Los Angeles, October 24, 1988
I remember the date not only because the Dodgers were celebrating their World Series win, but because that was the day I moved to Los Angeles. As I landed at LAX there was a parade happening in downtown. Being a baseball fan I was aware of the series, of Orel Hershiser’s dominance on the mound, of Tommy Lasorda’s loud love of his team, and of course Kirk Gibson’s dramatic walk-off homer.
But I wasn’t a Dodger fan. I came from New England. I’m a 3rd generation Red Sox Fan. This wasn’t my party.
This week I will have lived in Los Angeles for exactly 30 years. You can do a lot living in that time. I wrote for TV for a decade, opened, ran, and eventually sold an e-commerce business, I fell in love, got married, we started our family, and my wife and I have both lost relatives – including both my father and brother… It’s been a full cycle of all of life’s ups and downs.
LA has done a lot of living too… they dug a Metro system, opened the Staples Center, Disney Concert Hall, and resurrected Hollywood Boulevard. LA added soccer teams and football teams and closed Tower Records and soon Bob Baker’s Marionette Theater. We survived the Rodney King Riots, OJ, the ’94 Northridge earthquake, the annual brush fires, and the years of drought…
In my decades here, and largely for my son, I became a fan of the local team, the Dodgers. With the teams in separate leagues it has been easy to cheer for both the Red Sox and the Dodgers. Over the years fans have been through a lot – both teams have changed ownership – twice for the Dodgers (the McCourt years didn’t turn out so well).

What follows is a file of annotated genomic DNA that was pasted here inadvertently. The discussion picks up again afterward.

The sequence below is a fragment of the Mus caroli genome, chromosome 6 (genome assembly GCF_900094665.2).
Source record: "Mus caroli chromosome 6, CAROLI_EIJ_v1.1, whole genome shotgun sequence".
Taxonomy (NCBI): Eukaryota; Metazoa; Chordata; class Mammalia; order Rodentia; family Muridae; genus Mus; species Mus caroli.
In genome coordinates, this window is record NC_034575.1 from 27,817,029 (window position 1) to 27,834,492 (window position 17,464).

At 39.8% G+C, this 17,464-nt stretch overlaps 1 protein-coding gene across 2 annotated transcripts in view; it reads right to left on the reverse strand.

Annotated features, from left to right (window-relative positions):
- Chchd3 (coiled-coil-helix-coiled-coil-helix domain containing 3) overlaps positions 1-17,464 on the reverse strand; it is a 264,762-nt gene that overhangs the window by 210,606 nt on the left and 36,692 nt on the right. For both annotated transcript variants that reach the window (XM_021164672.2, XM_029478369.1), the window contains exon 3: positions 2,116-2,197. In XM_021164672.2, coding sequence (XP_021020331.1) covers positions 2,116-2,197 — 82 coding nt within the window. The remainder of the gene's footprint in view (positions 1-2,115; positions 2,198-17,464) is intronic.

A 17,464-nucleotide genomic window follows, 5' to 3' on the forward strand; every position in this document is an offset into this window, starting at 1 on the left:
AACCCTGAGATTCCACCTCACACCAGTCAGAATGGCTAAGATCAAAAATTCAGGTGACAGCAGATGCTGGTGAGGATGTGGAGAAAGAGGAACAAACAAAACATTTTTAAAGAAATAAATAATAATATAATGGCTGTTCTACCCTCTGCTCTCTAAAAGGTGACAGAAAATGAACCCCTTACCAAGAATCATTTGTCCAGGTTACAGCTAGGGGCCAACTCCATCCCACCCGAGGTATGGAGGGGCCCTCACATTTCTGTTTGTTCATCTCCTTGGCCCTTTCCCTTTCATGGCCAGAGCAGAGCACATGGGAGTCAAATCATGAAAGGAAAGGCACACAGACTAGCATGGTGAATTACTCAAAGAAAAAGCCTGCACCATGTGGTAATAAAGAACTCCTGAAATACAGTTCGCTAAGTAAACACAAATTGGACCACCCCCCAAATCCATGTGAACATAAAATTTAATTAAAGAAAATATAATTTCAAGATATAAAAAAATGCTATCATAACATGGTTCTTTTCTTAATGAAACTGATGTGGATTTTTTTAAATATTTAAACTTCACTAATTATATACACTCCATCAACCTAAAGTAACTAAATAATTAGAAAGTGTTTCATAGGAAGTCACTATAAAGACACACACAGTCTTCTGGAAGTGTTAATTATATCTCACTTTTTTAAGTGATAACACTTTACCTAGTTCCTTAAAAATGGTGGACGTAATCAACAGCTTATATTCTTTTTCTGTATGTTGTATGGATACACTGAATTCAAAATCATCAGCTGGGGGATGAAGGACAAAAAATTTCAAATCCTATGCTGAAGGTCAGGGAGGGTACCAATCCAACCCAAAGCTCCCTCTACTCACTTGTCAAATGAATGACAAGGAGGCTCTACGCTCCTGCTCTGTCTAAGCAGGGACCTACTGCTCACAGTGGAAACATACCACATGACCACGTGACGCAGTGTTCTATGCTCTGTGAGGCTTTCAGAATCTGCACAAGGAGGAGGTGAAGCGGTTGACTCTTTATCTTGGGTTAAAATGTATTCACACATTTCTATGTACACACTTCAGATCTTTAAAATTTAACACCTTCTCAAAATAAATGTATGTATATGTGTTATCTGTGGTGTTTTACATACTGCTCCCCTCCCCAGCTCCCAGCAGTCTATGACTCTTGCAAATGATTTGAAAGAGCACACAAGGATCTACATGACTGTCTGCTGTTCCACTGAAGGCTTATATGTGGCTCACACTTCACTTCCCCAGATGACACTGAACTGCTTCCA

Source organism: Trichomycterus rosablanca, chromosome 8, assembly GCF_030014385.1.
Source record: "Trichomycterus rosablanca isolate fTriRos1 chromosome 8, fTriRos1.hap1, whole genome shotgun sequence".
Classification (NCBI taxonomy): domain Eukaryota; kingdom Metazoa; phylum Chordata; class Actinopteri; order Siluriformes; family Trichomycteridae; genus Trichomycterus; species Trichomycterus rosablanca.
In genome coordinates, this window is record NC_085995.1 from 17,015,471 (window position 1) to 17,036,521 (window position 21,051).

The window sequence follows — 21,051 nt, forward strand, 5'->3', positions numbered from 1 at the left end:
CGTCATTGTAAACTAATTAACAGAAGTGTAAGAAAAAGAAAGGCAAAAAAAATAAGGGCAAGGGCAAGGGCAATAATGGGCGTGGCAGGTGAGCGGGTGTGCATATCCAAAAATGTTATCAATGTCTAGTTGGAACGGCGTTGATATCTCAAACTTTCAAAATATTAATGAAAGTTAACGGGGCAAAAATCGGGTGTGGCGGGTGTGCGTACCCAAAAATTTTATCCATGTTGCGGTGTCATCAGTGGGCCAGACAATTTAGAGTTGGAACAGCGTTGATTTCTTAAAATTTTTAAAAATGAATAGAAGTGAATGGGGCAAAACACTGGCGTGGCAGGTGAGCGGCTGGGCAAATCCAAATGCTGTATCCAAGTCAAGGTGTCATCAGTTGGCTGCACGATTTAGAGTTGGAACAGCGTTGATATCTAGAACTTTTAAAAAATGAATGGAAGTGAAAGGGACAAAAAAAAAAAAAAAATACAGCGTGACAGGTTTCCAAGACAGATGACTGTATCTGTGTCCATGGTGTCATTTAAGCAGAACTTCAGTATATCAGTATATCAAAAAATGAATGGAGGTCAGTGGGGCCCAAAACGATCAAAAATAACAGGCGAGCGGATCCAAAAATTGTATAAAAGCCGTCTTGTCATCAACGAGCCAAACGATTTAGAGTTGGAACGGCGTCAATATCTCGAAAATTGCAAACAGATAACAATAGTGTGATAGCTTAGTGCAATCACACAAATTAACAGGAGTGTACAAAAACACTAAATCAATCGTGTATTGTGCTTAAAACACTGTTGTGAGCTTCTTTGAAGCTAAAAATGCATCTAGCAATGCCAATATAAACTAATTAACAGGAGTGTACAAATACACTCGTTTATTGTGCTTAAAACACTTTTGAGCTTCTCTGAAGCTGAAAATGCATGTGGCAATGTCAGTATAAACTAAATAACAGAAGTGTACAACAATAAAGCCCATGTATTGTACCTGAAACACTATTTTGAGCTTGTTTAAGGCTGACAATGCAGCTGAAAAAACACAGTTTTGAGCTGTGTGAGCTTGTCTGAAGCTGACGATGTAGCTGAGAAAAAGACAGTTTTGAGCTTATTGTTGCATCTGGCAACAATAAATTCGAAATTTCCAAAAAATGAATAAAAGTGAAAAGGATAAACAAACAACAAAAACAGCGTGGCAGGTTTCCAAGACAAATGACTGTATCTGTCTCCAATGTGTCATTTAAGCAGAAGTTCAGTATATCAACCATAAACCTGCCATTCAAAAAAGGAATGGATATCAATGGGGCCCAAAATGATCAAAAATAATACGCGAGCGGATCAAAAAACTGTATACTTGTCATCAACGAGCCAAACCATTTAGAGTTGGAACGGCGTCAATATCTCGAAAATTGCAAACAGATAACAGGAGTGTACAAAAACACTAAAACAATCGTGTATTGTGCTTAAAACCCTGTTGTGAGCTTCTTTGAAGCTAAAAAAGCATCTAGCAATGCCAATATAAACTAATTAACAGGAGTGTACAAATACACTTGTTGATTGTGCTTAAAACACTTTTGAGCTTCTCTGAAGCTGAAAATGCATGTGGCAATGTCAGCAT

In October 2004, a month before our son was born, my wife and I flew back to Boston, and witnessed first-hand, future Dodger Manager Dave Roberts steal second at Fenway – creating the spark that sent the Red Sox to impossibly beat the Yankees in the ALCS and then win their first World Series in 86 years.
The idea of a Dodgers/Red Sox World Series seemed nice, but always unlikely. They haven’t met in the series for 102 years, not since 1916. In the years that followed Dodger Day 1988, the LA team has struggled, come close, but created a drought of their own… It’s been 30 years since they won.
The timing of this Dodgers/Red Sox World Series, coming now, THIS October, is an amazing personal coincidence to me. You see, my time in LA is almost over. The cycle of life continues and we have sold our house and will be moving out of town in just a few weeks (for more nature, less city). To start my time here on Dodger Day in 1988 and end it with a Red Sox/Dodgers World Series in 2018 seems too coincidental. It feels like an incredible bit of bookending – like Mark Twain being both born on and dying in years when Halley’s Comet was in the sky.
I was raised on Yaz and Rice and Lynn and Evans and Fisk. My team soared with Papi and Manny and Pedroia and Wakefield and Varitek… But I know what it’s like to be thirsty after a decades-long World Series drought. I know 30 years isn’t 86, but it’s a generation…
My friends ask who am I cheering for. So my answer is this – I hope for excellent baseball on both sides. Great pitching, amazing catches, soaring hits, no scandals (you hear me Machado?) I’m cheering for Sale and Kershaw and Betts and Turner and Martinez and Puig and Jackie Bradley Jr. Let’s make this series legendary – one to be talking about 102 years from now.
I can’t believe I’m saying this, but, I’ll be happy if either team wins.
If Boston wins I’ll celebrate with the rest of Red Sox Nation. And if there’s a Dodger parade in LA, we will be there to cheer… On our way out of town.